Australia may look small on the map, but it’s actually a very large and diverse country. With six states, two territories and five major cities (plus several smaller ones), deciding where to go and what to do while you’re in Australia can be tricky.
That’s why we’re here to break it down for you and help you determine which cities you should prioritise on your stay. Each one brings different benefits to the table and appeals to different types of travellers. If you don’t have time to hit all of Australia’s major cities (and let’s face it, who does?) then let this handy guide direct you.
Sydney is Australia’s largest and most recognisable cities. It’s beautiful, contemporary and clean. It’s not a cheap place to stay nor an easy place to get around, but it makes up for this by providing bang for your buck – And of course, the view of the harbour makes any cost seem worth it. Expect lots of inner-city green space, great shopping and plenty of fine arts attractions to keep you entertained.
As Australia’s second-largest city, Melbourne is often compared to Sydney. It’s not as immediately striking as its
Brisbane may seem like a sleepy city, but it’s actually one of the most well connected in the world. This up-and-comer has become a global economic hub since an initiative to make it a New World City back in 2009. While a bit
The Gold Coast is a flashy beach town known for its nightlife as well as its surf and
Adelaide is Australia’s only state that wasn’t settled by convicts and is considered to be a bit more old-school and conservative than other cities. But don’t let that deter you – Adelaide and surrounds is considered one of the best wine regions in the country. It’s also the backdrop for Adelaide Fringe Festival, the largest arts festival in the Southern Hemisphere and second-largest in the world!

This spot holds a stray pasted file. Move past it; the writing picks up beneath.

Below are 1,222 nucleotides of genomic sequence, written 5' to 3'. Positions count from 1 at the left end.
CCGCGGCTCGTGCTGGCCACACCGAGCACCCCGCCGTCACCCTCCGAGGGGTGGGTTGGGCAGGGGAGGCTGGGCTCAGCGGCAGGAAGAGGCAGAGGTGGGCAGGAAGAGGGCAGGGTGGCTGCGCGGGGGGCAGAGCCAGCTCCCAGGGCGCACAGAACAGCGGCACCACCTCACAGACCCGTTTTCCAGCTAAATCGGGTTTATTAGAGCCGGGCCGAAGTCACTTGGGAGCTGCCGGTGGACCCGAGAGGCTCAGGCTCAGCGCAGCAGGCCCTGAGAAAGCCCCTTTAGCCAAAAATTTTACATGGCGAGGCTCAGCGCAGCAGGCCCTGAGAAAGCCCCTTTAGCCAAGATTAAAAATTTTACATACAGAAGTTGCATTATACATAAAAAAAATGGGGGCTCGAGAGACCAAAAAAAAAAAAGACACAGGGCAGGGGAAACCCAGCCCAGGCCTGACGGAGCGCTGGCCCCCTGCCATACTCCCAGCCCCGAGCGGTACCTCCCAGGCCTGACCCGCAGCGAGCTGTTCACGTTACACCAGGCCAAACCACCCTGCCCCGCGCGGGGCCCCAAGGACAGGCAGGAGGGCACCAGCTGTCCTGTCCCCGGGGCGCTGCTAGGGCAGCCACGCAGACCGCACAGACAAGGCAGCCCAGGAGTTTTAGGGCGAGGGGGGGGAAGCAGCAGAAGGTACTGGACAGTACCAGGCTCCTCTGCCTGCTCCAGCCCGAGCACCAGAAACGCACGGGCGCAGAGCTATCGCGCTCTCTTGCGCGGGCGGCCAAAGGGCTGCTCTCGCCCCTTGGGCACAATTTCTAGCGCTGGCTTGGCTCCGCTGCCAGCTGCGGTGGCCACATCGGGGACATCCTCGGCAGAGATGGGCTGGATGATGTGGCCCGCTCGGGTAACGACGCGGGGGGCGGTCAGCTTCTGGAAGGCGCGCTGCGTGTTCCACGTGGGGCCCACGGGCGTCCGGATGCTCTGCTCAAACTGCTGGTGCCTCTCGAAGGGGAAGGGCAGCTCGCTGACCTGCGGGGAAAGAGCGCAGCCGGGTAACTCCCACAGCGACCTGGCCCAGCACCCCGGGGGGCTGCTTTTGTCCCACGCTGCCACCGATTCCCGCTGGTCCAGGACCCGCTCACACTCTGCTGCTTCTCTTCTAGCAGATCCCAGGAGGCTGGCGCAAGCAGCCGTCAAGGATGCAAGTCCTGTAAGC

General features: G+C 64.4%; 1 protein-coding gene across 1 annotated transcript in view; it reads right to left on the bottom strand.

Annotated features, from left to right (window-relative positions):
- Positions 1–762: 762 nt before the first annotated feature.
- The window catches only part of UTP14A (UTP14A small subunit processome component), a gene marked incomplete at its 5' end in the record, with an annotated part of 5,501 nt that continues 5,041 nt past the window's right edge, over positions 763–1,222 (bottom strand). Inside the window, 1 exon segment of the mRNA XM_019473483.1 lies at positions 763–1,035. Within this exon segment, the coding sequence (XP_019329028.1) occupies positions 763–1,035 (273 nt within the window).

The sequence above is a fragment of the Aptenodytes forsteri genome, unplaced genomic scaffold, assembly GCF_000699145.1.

Sunny Perth is the laid-back alternative to the Gold Coast, offering surfing beaches that are just as good but much less glitzy. The city itself is small but bustling and surrounded by an abundance of nature and wildlife. It’s one of Australia’s most remote cities but offers plenty
Darwin may be small but it’s one of Australia’s most culturally-rich areas. It’s a major destination for learning about the country’s indigenous people, food, art and tradition. It also has a strong artsy, bohemian influence thanks to the influx of backpackers who have left their mark on the city. Darwin’s relentlessly warm climate is perfect for summer-chasers and its colourful sunrises and sunsets cannot be beaten.
Hobart is quaint and picturesque. This historic city is a great place to learn about early European settlement in Australia. It’s also home to one of the country’s most famous (and most quirky) art museums, MONA (Museum of Old and New Art). Tasmania does get quite cold being the southernmost point, so plan your visit accordingly.
So what do you think? Which city most takes your fancy? Let us know where you’re headed first in the comments!